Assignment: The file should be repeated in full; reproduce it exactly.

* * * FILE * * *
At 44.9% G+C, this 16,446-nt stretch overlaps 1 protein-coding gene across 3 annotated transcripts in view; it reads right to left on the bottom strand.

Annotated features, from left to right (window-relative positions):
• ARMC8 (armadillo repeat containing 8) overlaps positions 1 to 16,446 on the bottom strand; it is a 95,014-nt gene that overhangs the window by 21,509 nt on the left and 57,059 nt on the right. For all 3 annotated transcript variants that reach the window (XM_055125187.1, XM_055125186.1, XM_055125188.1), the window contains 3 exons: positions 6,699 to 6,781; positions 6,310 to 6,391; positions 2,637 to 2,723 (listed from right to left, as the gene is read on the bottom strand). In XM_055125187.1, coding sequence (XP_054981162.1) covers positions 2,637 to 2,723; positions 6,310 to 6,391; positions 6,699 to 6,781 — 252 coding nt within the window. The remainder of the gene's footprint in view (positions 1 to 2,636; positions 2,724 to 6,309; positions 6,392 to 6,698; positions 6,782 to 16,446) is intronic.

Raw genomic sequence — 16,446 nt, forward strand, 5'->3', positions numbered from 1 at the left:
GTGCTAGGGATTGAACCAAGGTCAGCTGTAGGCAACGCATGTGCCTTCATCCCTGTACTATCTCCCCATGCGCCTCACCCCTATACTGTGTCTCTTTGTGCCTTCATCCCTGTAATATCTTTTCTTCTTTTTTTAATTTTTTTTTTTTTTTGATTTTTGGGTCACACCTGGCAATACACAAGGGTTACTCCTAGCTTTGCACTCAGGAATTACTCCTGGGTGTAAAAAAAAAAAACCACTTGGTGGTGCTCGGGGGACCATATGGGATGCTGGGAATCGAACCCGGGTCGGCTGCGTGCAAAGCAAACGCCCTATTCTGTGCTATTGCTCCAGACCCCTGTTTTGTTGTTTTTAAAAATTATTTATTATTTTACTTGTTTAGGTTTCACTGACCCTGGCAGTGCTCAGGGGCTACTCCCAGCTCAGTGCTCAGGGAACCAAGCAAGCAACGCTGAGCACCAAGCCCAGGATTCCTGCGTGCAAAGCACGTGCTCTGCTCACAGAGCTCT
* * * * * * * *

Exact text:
At 44.9% G+C, this 16,446-nt stretch overlaps 1 protein-coding gene across 3 annotated transcripts in view; it reads right to left on the bottom strand.

Annotated features, from left to right (window-relative positions):
• ARMC8 (armadillo repeat containing 8) overlaps positions 1 to 16,446 on the bottom strand; it is a 95,014-nt gene that overhangs the window by 21,509 nt on the left and 57,059 nt on the right. For all 3 annotated transcript variants that reach the window (XM_055125187.1, XM_055125186.1, XM_055125188.1), the window contains 3 exons: positions 6,699 to 6,781; positions 6,310 to 6,391; positions 2,637 to 2,723 (listed from right to left, as the gene is read on the bottom strand). In XM_055125187.1, coding sequence (XP_054981162.1) covers positions 2,637 to 2,723; positions 6,310 to 6,391; positions 6,699 to 6,781 — 252 coding nt within the window. The remainder of the gene's footprint in view (positions 1 to 2,636; positions 2,724 to 6,309; positions 6,392 to 6,698; positions 6,782 to 16,446) is intronic.

Raw genomic sequence — 16,446 nt, forward strand, 5'->3', positions numbered from 1 at the left:
GTGCTAGGGATTGAACCAAGGTCAGCTGTAGGCAACGCATGTGCCTTCATCCCTGTACTATCTCCCCATGCGCCTCACCCCTATACTGTGTCTCTTTGTGCCTTCATCCCTGTAATATCTTTTCTTCTTTTTTTAATTTTTTTTTTTTTTTGATTTTTGGGTCACACCTGGCAATACACAAGGGTTACTCCTAGCTTTGCACTCAGGAATTACTCCTGGGTGTAAAAAAAAAAAACCACTTGGTGGTGCTCGGGGGACCATATGGGATGCTGGGAATCGAACCCGGGTCGGCTGCGTGCAAAGCAAACGCCCTATTCTGTGCTATTGCTCCAGACCCCTGTTTTGTTGTTTTTAAAAATTATTTATTATTTTACTTGTTTAGGTTTCACTGACCCTGGCAGTGCTCAGGGGCTACTCCCAGCTCAGTGCTCAGGGAACCAAGCAAGCAACGCTGAGCACCAAGCCCAGGATTCCTGCGTGCAAAGCACGTGCTCTGCTCACAGAGCTCT